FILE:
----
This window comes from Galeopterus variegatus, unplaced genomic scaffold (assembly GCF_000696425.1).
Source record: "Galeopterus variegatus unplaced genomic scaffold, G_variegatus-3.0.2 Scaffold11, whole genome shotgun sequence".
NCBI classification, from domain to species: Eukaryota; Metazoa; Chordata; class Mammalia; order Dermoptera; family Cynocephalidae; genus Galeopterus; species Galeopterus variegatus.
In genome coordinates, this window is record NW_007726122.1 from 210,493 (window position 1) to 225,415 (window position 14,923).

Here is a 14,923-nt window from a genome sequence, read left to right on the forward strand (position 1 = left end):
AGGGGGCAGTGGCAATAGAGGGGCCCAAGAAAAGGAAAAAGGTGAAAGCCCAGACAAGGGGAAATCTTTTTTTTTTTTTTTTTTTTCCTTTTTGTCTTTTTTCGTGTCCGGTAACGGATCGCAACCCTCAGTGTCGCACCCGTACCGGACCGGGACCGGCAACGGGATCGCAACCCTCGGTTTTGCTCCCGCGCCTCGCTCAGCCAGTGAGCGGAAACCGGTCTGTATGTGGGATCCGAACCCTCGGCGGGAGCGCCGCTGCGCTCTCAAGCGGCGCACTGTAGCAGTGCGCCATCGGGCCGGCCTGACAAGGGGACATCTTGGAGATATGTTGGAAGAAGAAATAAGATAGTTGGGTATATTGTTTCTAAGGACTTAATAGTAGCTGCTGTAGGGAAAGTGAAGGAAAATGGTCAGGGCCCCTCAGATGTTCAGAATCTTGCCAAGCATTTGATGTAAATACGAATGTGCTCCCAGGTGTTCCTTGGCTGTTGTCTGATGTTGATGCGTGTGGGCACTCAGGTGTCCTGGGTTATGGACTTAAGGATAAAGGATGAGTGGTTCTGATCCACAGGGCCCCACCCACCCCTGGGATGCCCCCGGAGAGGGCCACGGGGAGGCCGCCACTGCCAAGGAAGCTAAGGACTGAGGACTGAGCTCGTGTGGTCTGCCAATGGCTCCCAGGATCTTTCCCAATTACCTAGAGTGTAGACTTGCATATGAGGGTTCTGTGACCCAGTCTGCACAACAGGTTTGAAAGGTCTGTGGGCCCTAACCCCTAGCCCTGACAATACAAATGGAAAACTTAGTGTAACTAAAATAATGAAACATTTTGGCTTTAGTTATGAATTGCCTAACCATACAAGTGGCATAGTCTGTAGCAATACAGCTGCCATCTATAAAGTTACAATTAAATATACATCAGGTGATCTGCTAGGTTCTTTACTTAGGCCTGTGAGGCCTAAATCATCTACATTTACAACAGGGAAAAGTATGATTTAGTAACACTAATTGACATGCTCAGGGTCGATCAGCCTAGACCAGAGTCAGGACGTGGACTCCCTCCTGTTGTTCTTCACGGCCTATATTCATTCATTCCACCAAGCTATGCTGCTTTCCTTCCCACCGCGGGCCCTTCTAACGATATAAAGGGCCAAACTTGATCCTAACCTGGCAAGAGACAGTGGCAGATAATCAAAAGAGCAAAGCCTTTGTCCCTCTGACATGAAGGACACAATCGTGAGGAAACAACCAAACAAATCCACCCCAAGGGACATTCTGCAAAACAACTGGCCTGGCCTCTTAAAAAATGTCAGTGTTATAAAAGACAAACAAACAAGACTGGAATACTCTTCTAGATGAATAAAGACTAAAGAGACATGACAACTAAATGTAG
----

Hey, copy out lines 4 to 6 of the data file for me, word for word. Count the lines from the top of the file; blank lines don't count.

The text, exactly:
In genome coordinates, this window is record NW_007726122.1 from 210,493 (window position 1) to 225,415 (window position 14,923).

Here is a 14,923-nt window from a genome sequence, read left to right on the forward strand (position 1 = left end):
AGGGGGCAGTGGCAATAGAGGGGCCCAAGAAAAGGAAAAAGGTGAAAGCCCAGACAAGGGGAAATCTTTTTTTTTTTTTTTTTTTTCCTTTTTGTCTTTTTTCGTGTCCGGTAACGGATCGCAACCCTCAGTGTCGCACCCGTACCGGACCGGGACCGGCAACGGGATCGCAACCCTCGGTTTTGCTCCCGCGCCTCGCTCAGCCAGTGAGCGGAAACCGGTCTGTATGTGGGATCCGAACCCTCGGCGGGAGCGCCGCTGCGCTCTCAAGCGGCGCACTGTAGCAGTGCGCCATCGGGCCGGCCTGACAAGGGGACATCTTGGAGATATGTTGGAAGAAGAAATAAGATAGTTGGGTATATTGTTTCTAAGGACTTAATAGTAGCTGCTGTAGGGAAAGTGAAGGAAAATGGTCAGGGCCCCTCAGATGTTCAGAATCTTGCCAAGCATTTGATGTAAATACGAATGTGCTCCCAGGTGTTCCTTGGCTGTTGTCTGATGTTGATGCGTGTGGGCACTCAGGTGTCCTGGGTTATGGACTTAAGGATAAAGGATGAGTGGTTCTGATCCACAGGGCCCCACCCACCCCTGGGATGCCCCCGGAGAGGGCCACGGGGAGGCCGCCACTGCCAAGGAAGCTAAGGACTGAGGACTGAGCTCGTGTGGTCTGCCAATGGCTCCCAGGATCTTTCCCAATTACCTAGAGTGTAGACTTGCATATGAGGGTTCTGTGACCCAGTCTGCACAACAGGTTTGAAAGGTCTGTGGGCCCTAACCCCTAGCCCTGACAATACAAATGGAAAACTTAGTGTAACTAAAATAATGAAACATTTTGGCTTTAGTTATGAATTGCCTAACCATACAAGTGGCATAGTCTGTAGCAATACAGCTGCCATCTATAAAGTTACAATTAAATATACATCAGGTGATCTGCTAGGTTCTTTACTTAGGCCTGTGAGGCCTAAATCATCTACATTTACAACAGGGAAAAGTATGATTTAGTAACACTAATTGACATGCTCAGGGTCGATCAGCCTAGACCAGAGTCAGGACGTGGACTCCCTCCTGTTGTTCTTCACGGCCTATATTCATTCATTCCACCAAGCTATGCTGCTTTCCTTCCCACCGCGGGCCCTTCTAACGATATAAAGGGCCAAACTTGATCCTAACCTGGCAAGAGACAGTGGCAGATAATCAAAAGAGCAAAGCCTTTGTCCCTCTGACATGAAGGACACAATCGTGAGGAAACAACCAAACAAATCCACCCCAAGGGACATTCTGCAAAACAACTGGCCTGGCCTCTTAAAAAATGTCAGTGTTATAAAAGACAAACAAACAAGACTGGAATACTCTTCTAGATGAATAAAGACTAAAGAGACATGACAACTAAATGTAG